UAVs to Get Robot Arms & Hands

Ann R. Thryft

September 24, 2012

2 Min Read
UAVs to Get Robot Arms & Hands

Unmanned aerial vehicles (UAVs) generally depend on their wings to get around. Just like their earth-bound cousins, unmanned ground vehicles (UGVs), usually depend on wheels. But researchers in Drexel University's College of Engineering plan to change that by figuring out how to add dexterous hands and arms to the craft.

Paul Oh, a professor of engineering and head of Drexel's Mechanical Engineering and Mechanics Department, will use a grant from the National Science Foundation to examine the torques and reaction forces that are associated with applying robotic arms to UAVs. Other members of the research team include M. Ani Hsieh, James Tangorra, and Jin Kang. The work will be conducted in the Drexel Autonomous Systems Laboratory. The $649,999 National Science Foundation grant covers a period of three years.


Most of the tasks UAVs currently perform are passive. During flight, they primarily do intelligence gathering, collecting video and other types of data for reconnaissance and surveillance. The National Science Foundation grant is for research into Mobile Manipulating UAVs, or UAVs that can perform tasks such as interacting with objects located near the ground or on it. Possible applications of UAVs with arms and hands include agricultural handling, repair of infrastructure, border inspection, and helping with recovery from disasters as assistants to human first responders.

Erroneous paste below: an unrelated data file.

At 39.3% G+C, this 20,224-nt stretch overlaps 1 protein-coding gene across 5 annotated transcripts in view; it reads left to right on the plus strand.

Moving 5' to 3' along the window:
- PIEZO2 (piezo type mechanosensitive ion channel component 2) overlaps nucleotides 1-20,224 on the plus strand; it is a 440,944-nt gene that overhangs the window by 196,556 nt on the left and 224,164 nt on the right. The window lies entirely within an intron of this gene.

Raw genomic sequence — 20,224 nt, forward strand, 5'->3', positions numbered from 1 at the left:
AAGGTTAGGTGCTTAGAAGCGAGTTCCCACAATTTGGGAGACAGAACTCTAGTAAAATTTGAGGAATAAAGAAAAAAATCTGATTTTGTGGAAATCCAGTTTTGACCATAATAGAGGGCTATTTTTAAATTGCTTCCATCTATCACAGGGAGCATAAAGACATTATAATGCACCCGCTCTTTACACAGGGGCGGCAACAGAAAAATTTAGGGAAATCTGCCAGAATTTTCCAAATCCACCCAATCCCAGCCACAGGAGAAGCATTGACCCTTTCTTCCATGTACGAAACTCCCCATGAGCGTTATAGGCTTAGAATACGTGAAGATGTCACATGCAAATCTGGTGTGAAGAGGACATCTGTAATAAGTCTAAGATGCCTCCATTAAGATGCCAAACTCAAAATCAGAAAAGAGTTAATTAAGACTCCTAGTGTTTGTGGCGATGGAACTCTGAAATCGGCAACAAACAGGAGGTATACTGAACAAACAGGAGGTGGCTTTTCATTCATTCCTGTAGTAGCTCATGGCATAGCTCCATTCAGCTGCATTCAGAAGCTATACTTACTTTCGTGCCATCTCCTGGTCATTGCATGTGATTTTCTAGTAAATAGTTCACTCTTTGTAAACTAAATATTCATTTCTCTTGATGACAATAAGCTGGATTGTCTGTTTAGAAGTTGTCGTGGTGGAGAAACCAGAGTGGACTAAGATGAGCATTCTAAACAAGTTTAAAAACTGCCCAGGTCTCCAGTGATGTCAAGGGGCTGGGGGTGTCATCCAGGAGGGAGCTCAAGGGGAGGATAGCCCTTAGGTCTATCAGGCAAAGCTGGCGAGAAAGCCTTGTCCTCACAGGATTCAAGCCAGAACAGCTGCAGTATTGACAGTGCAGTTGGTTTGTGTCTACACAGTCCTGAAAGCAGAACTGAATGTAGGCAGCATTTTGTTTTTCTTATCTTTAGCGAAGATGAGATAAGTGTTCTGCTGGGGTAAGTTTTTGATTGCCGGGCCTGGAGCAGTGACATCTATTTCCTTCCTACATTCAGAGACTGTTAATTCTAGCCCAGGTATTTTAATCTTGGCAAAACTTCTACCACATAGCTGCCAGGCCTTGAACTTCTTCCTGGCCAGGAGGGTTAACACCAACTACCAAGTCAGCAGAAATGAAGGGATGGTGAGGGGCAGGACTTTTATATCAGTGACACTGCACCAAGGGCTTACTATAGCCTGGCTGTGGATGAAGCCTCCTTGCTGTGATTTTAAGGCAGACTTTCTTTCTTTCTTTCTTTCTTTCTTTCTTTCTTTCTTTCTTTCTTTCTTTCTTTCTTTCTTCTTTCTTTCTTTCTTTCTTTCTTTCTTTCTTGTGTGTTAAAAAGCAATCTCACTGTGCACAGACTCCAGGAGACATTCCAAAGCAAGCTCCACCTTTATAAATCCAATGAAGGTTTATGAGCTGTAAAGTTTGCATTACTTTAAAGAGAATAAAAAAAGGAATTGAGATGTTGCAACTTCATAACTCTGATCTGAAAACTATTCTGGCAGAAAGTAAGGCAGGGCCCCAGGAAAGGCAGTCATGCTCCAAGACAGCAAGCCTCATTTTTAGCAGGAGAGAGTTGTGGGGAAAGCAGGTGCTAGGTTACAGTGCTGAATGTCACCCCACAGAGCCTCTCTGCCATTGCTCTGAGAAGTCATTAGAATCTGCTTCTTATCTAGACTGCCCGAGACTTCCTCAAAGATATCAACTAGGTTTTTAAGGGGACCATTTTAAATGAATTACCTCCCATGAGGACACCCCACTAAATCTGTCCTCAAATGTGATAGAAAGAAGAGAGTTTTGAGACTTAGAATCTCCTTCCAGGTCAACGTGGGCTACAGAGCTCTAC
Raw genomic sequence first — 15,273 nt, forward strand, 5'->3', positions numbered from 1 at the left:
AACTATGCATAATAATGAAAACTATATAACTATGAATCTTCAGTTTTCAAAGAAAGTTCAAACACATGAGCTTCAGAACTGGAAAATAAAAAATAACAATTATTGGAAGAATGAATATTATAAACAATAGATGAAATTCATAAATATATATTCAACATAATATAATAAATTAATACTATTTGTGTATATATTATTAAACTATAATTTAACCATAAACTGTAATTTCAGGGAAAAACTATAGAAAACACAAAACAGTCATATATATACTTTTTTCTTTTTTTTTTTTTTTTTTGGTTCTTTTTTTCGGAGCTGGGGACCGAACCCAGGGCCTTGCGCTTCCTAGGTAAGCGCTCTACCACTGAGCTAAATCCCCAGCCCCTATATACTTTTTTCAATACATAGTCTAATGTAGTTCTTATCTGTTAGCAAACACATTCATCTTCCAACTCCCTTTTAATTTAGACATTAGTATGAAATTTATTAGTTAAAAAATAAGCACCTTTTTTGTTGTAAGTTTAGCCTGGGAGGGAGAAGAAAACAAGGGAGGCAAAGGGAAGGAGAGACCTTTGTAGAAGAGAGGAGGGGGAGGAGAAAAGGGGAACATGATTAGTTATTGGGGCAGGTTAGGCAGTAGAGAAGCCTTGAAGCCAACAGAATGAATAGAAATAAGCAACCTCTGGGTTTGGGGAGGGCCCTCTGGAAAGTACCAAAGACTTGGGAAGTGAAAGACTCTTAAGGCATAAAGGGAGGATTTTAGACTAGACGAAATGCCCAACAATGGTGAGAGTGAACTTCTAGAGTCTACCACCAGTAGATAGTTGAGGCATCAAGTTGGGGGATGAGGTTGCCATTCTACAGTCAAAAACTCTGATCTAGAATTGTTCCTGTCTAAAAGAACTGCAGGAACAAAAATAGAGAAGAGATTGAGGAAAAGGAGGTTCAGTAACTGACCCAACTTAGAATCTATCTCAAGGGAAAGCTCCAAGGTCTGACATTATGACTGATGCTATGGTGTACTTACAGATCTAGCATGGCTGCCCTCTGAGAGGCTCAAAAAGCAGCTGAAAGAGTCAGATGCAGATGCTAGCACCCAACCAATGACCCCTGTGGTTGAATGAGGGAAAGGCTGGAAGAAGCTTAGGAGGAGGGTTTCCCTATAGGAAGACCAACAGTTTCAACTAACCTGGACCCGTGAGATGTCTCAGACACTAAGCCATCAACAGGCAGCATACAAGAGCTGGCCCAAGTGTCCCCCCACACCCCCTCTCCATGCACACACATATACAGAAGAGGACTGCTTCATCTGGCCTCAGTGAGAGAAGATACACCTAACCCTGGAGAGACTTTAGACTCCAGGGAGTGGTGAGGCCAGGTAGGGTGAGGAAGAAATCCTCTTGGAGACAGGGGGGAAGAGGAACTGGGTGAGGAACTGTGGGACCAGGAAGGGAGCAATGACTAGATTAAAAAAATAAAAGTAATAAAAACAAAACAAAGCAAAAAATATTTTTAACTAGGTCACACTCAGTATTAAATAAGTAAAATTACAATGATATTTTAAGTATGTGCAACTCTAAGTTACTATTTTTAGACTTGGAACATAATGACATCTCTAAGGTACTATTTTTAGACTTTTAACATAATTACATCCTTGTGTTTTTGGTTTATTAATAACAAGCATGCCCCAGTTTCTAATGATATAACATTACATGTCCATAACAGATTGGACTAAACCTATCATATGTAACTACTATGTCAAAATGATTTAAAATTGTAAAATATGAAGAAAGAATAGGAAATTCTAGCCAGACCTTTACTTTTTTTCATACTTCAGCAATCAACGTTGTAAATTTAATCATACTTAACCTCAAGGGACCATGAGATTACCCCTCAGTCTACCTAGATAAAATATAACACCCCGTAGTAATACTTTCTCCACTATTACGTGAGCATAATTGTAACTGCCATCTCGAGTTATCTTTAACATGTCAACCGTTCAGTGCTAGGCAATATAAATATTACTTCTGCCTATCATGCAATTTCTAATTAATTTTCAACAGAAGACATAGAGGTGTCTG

"These types of aircraft will advance field service robotics for things like search and rescue and disaster mitigation," Oh said in a press release. "It could help with infrastructure repair; instead of hoisting someone up to a bridge, these robots might be equipped to fly up to the bridge and start welding."

Adding arms and hands, as well as using them in flight, to a flying machine could easily destabilize it. The team's research will therefore focus on how the forces and torque associated with the movements of limbs on a UAV will affect its performance, and how they can be designed to operate without crashing the UAV. Oh said this design problem has not been studied before.

To determine those effects, team members will start with an adjustable gantry system that is configured to mimic a UAV's typical lateral and longitudinal movements. They will retrofit the system with robotic arms and hands. Using the data gathered from this gantry system, the team will then build a working prototype.

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About the Author(s)

Ann R. Thryft

Ann R. Thryft has written about manufacturing- and electronics-related technologies for Design News, EE Times, Test & Measurement World, EDN, RTC Magazine, COTS Journal, Nikkei Electronics Asia, Computer Design, and Electronic Buyers' News (EBN). She's introduced readers to several emerging trends: industrial cybersecurity for operational technology, industrial-strength metals 3D printing, RFID, software-defined radio, early mobile phone architectures, open network server and switch/router architectures, and set-top box system design. At EBN Ann won two independently judged Editorial Excellence awards for Best Technology Feature. She holds a BA in Cultural Anthropology from Stanford University and a Certified Business Communicator certificate from the Business Marketing Association (formerly B/PAA).

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